This is the last post in our series on Jane Jacobs’ Death and Life of Great American Cities. I hope you’ve enjoyed it–if not, well, it’s over now.
I have remembered so many good parts as I’ve gone back through the book, and I’ve been struck again by the contrast between Jacob’s human-oriented language and the often abstract ideals in most other books about urban planning. Her book is not about The Plan, it’s about The People who inhabit the city and make it work, and that’s why it continues to be read and absorbed for its lessons about this complex creation we call the city.
In her final chapter, “The Kind of Problem a City Is” Jacobs, seeming eerily contemporary (this book was published in 1961, before the environmental movement had really gotten going), addresses the environmental consequences of what we now call “urban sprawl.” By identifying city-dwellers and cities as a part of Nature rather than a blight, she gives us a twist of perspective that seems very helpful to our own discussions today. And she hits the nail on the head about our national obsession with taming nature, even in the face of clear evidence, both historical and contemporary (Katrina anyone?) that it cannot be tamed, only channeled: its power used with respect.
There are dangers in sentimentalizing nature. Most sentimental ideas imply, at bottom, a deep if unacknowledged disrespect. It is no accident that we Americans, probably the world’s champion sentimentalizers about nature, are at one and the same time probably the world’s most voracious and disrespectful destroyers of wild and rural countryside.
It is neither love for nature nor respect for nature that leads to this schizophrenic attitude. Instead, it is a sentimental desire to toy, rather patronizingly, with some insipid, standardized, suburbanized shadow of nature–apparently in sheer disbelief that we and our cities, just by virtue of being, are a legitimate part of nature too, and involved with it in much deeper and more inescapable ways than grass trimming, sunbathing, and contemplative uplift. And so, each day, several thousand more acres of our countryside are eaten by the bulldozers, covered by pavement, dotted with suburbanites who have killed the thing they thought they came to find. Our irreplaceable heritage of Grade I agricultural land (a rare treasure of nature on this earth) is sacrificed for highways or supermarket parking lots as ruthlessly and unthinkingly as the trees in the woodlands are uprooted, the streams and rivers polluted and the air itself filled with the gasoline exhausts . . . required in this great national effort to cozy up with a fictionalized nature and flee the “unnaturalness” of the city.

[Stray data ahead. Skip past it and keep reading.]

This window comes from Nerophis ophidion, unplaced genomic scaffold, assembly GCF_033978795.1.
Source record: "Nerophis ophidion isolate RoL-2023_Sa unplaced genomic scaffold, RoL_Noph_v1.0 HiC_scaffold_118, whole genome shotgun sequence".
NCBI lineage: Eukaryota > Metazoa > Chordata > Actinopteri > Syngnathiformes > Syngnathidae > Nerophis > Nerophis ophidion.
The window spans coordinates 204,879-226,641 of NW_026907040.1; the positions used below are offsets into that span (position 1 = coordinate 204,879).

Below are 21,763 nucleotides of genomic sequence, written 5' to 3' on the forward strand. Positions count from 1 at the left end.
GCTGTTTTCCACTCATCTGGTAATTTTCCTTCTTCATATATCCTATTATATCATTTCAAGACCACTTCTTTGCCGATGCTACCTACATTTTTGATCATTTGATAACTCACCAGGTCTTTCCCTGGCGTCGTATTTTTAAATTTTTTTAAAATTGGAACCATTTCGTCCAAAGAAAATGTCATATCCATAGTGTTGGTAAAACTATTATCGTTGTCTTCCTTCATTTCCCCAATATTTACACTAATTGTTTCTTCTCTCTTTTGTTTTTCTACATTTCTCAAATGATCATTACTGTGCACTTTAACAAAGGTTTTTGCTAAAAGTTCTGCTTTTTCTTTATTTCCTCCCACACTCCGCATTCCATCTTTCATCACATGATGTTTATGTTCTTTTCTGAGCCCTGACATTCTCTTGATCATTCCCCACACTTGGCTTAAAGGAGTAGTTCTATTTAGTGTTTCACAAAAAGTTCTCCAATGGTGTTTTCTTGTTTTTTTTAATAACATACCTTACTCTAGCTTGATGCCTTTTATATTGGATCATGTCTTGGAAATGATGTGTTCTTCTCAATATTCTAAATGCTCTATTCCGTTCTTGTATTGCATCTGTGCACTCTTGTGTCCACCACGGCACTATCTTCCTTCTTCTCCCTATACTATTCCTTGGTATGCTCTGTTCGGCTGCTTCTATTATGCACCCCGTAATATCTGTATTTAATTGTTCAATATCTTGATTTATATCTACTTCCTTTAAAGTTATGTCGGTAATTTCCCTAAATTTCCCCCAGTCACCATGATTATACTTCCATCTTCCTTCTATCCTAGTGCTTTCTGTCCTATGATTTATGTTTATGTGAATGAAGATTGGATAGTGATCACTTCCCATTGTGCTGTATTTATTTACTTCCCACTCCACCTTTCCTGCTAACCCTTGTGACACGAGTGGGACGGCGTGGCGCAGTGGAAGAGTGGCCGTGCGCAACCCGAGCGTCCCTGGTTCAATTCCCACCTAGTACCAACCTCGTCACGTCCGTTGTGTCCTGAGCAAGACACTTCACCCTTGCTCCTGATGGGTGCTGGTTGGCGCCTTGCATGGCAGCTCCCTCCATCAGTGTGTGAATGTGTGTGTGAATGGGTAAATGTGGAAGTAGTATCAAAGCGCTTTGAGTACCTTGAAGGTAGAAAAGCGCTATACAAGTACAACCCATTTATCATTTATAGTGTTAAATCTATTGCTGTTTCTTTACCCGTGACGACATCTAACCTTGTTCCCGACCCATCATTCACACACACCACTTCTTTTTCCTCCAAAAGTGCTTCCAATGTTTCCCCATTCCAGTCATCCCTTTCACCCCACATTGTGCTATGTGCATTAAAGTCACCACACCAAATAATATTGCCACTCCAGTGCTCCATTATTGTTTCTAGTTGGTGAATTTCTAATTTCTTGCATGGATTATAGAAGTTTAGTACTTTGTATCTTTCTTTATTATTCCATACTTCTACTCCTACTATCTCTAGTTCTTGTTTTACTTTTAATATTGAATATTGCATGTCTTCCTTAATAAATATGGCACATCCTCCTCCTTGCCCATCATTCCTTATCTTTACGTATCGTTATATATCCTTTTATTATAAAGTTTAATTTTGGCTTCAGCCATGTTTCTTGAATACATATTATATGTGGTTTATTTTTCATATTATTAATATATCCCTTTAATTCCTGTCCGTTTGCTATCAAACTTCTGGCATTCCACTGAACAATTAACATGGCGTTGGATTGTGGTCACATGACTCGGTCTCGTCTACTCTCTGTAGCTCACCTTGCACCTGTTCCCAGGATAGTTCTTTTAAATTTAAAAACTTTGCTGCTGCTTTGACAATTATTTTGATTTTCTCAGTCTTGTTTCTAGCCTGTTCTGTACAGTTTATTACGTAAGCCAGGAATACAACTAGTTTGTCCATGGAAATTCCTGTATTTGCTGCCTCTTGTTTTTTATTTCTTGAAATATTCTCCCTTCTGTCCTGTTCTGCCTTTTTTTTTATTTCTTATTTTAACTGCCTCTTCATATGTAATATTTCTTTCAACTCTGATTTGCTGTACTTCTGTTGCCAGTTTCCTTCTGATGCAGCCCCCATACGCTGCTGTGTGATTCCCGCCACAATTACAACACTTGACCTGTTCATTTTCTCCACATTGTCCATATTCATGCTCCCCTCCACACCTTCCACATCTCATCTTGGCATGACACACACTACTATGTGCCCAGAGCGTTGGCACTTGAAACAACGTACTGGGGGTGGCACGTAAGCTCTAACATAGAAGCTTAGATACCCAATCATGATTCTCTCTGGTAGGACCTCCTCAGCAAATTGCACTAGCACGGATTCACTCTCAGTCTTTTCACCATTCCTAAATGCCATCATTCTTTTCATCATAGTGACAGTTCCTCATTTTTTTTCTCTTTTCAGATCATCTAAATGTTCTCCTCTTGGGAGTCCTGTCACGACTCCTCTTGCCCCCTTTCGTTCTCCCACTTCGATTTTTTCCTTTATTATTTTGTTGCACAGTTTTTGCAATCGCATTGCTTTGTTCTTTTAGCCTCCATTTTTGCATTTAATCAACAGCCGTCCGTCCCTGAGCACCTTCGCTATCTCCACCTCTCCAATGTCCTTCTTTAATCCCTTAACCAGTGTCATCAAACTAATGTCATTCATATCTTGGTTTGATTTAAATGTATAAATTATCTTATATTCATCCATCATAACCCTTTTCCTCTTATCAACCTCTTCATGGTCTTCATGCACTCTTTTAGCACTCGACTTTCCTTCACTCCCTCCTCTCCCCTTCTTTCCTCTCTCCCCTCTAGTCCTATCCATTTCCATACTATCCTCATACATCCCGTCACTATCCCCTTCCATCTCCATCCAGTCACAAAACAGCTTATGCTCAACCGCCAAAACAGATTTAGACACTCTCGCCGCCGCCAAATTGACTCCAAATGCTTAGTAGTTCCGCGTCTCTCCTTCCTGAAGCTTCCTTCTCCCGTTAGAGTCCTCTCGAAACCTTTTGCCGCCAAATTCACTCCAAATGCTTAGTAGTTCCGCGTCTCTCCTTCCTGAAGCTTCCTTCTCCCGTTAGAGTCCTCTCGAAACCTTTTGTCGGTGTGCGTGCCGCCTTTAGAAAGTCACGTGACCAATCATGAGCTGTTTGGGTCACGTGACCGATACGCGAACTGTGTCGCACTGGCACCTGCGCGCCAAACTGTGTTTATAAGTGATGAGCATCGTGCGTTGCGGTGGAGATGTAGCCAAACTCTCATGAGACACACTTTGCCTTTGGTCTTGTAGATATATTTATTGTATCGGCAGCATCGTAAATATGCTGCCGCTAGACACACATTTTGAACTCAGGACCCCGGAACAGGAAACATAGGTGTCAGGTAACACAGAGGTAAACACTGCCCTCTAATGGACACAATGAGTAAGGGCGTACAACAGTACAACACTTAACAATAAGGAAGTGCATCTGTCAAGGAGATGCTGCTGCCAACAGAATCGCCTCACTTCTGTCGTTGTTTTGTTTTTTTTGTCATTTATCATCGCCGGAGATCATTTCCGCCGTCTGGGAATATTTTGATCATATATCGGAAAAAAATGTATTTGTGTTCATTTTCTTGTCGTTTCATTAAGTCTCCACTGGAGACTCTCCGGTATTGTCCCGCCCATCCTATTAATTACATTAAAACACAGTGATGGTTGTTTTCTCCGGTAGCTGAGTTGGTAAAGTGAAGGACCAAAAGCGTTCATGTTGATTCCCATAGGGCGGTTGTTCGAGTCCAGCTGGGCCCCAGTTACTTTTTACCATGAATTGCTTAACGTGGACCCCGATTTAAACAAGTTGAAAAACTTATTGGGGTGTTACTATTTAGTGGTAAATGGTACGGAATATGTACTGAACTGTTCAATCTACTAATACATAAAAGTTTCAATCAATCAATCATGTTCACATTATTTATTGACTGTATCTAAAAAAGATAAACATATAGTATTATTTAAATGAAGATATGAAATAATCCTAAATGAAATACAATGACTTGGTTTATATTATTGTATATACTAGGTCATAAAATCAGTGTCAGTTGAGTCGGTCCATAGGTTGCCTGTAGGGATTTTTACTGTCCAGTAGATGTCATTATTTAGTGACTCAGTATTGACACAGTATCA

The semisuburbanized and suburbanized messes we create in this way become despised by their own inhabitants tomorrow. These thin dispersions lack any reasonable degree of innate vitality, staying power, or inherent usefulness as settlements. Few of them, and these only the most expensive as a rule, hold their attraction much longer than a generation; then they begin to decay in the pattern of city gray areas. Indeed, an immense amount of today’s city gray belts was yesterday’s dispersion closer to “nature.” Of the buildings on the thirty thousand acres of already blighted or already fast-blighting residential areas in northern New Jersey, for example, half are less than forty years old. Thirty years from now [like right about now, EL says] we shall have accumulated new problems of blight and decay over acreages so immense that in comparison the present problem of the great cities’ gray belts will look piddling. Nor, however destructive, is this something which happens accidentally or without the use of the will. This is exactly what we, as a society, have willed to happen.
. . .
Big cities and countrysides can get along well together. Big cities need real countryside close by. And countryside–from man’s point of view–needs big cities, with all their diverse opportunities and productivity, so human beings can be in a position to appreciate the rest of the natural world instead of to curse it.
This is the 5th post in a series. Wouldn’t you love to read the rest of the series?
Categories: Books, Environment/Green, Historic Preservation, Urban/Rural Issues
Leave a Reply